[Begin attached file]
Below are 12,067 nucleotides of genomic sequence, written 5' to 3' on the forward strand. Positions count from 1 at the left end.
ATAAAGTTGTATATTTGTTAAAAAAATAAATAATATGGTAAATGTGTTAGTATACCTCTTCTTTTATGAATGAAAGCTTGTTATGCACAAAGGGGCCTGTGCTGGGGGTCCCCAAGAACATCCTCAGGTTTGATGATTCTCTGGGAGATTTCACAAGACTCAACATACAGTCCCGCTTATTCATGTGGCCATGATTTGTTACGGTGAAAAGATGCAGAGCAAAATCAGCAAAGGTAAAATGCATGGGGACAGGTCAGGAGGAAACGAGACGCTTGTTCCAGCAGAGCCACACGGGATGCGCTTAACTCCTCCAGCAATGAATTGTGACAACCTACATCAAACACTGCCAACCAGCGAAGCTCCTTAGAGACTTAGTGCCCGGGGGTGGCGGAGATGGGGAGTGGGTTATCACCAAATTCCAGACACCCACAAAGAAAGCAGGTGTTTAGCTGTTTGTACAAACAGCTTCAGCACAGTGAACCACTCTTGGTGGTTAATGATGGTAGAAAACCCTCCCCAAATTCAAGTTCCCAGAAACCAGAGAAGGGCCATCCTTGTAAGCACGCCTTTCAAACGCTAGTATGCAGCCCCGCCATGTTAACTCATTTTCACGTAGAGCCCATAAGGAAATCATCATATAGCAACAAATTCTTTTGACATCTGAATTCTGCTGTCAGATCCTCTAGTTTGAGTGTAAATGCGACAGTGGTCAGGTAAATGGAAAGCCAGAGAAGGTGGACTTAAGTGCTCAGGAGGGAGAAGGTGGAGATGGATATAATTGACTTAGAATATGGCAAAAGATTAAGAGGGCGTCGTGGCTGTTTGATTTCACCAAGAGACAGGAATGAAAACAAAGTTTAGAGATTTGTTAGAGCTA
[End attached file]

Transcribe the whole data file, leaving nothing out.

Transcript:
Below are 12,067 nucleotides of genomic sequence, written 5' to 3' on the forward strand. Positions count from 1 at the left end.
ATAAAGTTGTATATTTGTTAAAAAAATAAATAATATGGTAAATGTGTTAGTATACCTCTTCTTTTATGAATGAAAGCTTGTTATGCACAAAGGGGCCTGTGCTGGGGGTCCCCAAGAACATCCTCAGGTTTGATGATTCTCTGGGAGATTTCACAAGACTCAACATACAGTCCCGCTTATTCATGTGGCCATGATTTGTTACGGTGAAAAGATGCAGAGCAAAATCAGCAAAGGTAAAATGCATGGGGACAGGTCAGGAGGAAACGAGACGCTTGTTCCAGCAGAGCCACACGGGATGCGCTTAACTCCTCCAGCAATGAATTGTGACAACCTACATCAAACACTGCCAACCAGCGAAGCTCCTTAGAGACTTAGTGCCCGGGGGTGGCGGAGATGGGGAGTGGGTTATCACCAAATTCCAGACACCCACAAAGAAAGCAGGTGTTTAGCTGTTTGTACAAACAGCTTCAGCACAGTGAACCACTCTTGGTGGTTAATGATGGTAGAAAACCCTCCCCAAATTCAAGTTCCCAGAAACCAGAGAAGGGCCATCCTTGTAAGCACGCCTTTCAAACGCTAGTATGCAGCCCCGCCATGTTAACTCATTTTCACGTAGAGCCCATAAGGAAATCATCATATAGCAACAAATTCTTTTGACATCTGAATTCTGCTGTCAGATCCTCTAGTTTGAGTGTAAATGCGACAGTGGTCAGGTAAATGGAAAGCCAGAGAAGGTGGACTTAAGTGCTCAGGAGGGAGAAGGTGGAGATGGATATAATTGACTTAGAATATGGCAAAAGATTAAGAGGGCGTCGTGGCTGTTTGATTTCACCAAGAGACAGGAATGAAAACAAAGTTTAGAGATTTGTTAGAGCTA